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Try This Quick Technique to Calm Your Anxiety

Try This Quick Technique to Calm Your Anxiety

All you need is one minute to refocus your mind and let go of your worries.

Updated on June 1, 2020 at 4:00pm ET.

When you’re anxious, one of the best things to do is slow down and focus on your breath. Breathing exercises and meditations can help you let go of worries and settle your mind. But what about when you’re so anxious or stressed that regular breathing exercises don’t seem to work?

To find calm, you can try five-finger breathing, a practice that combines deep breathing with a focus on your senses.

“This simple but effective exercise brings in more of your senses to help cut through the anxiety so you can be calm and focused in the present moment,” says Jud Brewer, MD, PhD, and co-founder of MindSciences, Inc.

Dr. Brewer has been sharing ways to alleviate stress during these uncertain times in his Coronavirus Anxiety: Daily Updates on YouTube. This short breathing exercise, which works for both kids and adults, can help you stay grounded when worries begin to spin out of control.

How five-finger breathing works
“This technique brings several of your senses together at the same time,” notes Brewer. “You watch and feel your fingers at the same time that you are paying attention to your breath.”

The result? You help your mind focus on staying calm—rather than letting your thoughts wander and spiral.

To start, place the index finger of one hand at the base of the pinky finger of your opposite hand. Breathe in while tracing your index finger up to the tip of your pinky and breathe out while you trace back down. Then move on to your ring finger. Breathe in while moving up and breathe out while moving back down. Continue on until you’ve traced your entire hand. Reverse and move back toward your pinky.

Why it works
If you have trouble maintaining focus through deep breathing alone, your worries may still fill your brain, making it hard to relax. But with five-finger breathing, you are working to focus on much more than just deep breaths.

“This is not only multisensory—seeing and feeling—but requires awareness of multiple locations as well: two of your fingers, one on each hand, and your breath,” says Brewer. “Because you have to focus both on breathing and your senses, you might forget what you were worrying about for a moment.”

Brewer recommends trying this exercise for at least one minute. While your worries may not disappear completely, focusing on this mindfulness technique can help you look at them from a new perspective.

“Your worries have less weight behind them and are easier to let go—or to simply see as passing thoughts instead of something that you have to act on right now,” he says.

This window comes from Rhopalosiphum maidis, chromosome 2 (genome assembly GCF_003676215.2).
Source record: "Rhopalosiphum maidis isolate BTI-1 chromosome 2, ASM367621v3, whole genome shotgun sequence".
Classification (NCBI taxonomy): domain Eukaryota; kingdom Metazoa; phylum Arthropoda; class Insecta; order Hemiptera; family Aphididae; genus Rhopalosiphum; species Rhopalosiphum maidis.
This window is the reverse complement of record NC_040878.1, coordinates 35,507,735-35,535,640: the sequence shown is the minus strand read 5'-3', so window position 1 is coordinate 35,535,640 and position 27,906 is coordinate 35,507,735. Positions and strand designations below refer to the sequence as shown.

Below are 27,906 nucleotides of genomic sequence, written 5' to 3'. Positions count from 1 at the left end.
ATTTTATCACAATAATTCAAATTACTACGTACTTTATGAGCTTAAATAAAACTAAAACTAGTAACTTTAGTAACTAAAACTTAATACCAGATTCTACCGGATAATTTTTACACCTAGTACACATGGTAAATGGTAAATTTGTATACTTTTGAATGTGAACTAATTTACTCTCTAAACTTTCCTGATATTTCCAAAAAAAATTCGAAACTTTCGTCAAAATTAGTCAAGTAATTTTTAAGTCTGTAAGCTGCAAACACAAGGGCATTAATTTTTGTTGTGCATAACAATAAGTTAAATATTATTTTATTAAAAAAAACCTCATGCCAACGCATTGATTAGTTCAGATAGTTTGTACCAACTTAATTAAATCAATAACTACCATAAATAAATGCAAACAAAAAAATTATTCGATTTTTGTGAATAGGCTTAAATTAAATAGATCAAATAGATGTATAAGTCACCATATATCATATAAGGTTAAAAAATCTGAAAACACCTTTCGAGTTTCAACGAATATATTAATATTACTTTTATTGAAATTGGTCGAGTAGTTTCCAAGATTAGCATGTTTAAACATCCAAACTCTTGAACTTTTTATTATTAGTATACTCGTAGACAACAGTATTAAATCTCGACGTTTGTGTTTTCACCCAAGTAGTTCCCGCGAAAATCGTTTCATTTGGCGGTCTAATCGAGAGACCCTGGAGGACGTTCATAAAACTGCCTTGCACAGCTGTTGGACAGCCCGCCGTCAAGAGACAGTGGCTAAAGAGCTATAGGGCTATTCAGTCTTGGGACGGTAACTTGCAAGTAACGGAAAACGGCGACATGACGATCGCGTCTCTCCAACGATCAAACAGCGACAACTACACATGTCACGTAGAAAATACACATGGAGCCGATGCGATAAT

If you need another moment to calm your mind, Brewer has developed a free app called Breathe by Dr. Jud that takes users through a calming minute-long deep breathing routine.

A family-friendly exercise
Five finger breathing is often taught to children as a simple way to help them regulate their emotions. It’s easy to understand and perform, making it a good mindfulness activity to do with your family. It can also be a good outlet for children in Georgia who feel worried and sad about disruptions to routines and changes in their lives.

“Practice this as a family,” suggests Brewer. “You can do this before each meal, before naptime or bed or at other discrete transition points in the day.”

You can even enable your child to lead the family through the exercise by sharing your own feelings with them. “If you notice that you’re starting to get worked up sometime during the day, take a moment to tell your kids how you’re feeling,” suggests Brewer. “Then ask for their help, which empowers them and helps them feel in control.”

So, next time you find yourself worrying about things that are outside of your power, take a moment to feel the outline of your fingers while taking a few deep breaths. This simple exercise can help reset your day and get you and your family on a better path.

That said, if your anxiety is disrupting your ability to function, reach out to a healthcare provider (HCP), dial the Georgia COVID-19 Emotional Support Line at 866-399-8938 or get in touch with your Department of Behavioral Health and Developmental Disabilities regional field office for local resources and support.

If you’re experiencing a mental health crisis, try one of the following:

  • Call the Georgia Crisis & Access Line at 1-800-715-4225.
  • Call the National Suicide Prevention Lifeline at 1-800-273-8255.
  • Text NAMI or HOME to 741741.

If you are having trouble controlling your anxiety during these uncertain times, try Unwinding Anxiety, a step-by-step program developed by Jud Brewer, MD, PhD, that is delivered to your smartphone or tablet.

Medically reviewed in April 2020.

Sources:

“Relaxation techniques: Breath control helps quell errant stress response.” Health.Harvard.edu. April 13, 2018.
“Mindfulness exercises.” MayoClinic.com. August 17, 2018.
“Mindful Breathing.” GGiA.Berkeley.edu. December 2019.
“Lesson 3: Take Four Calm Breaths.” Kidshealth.com.
Georgia Department of Behavioral Health and Developmental Disabilities. “Regional Field Offices.”

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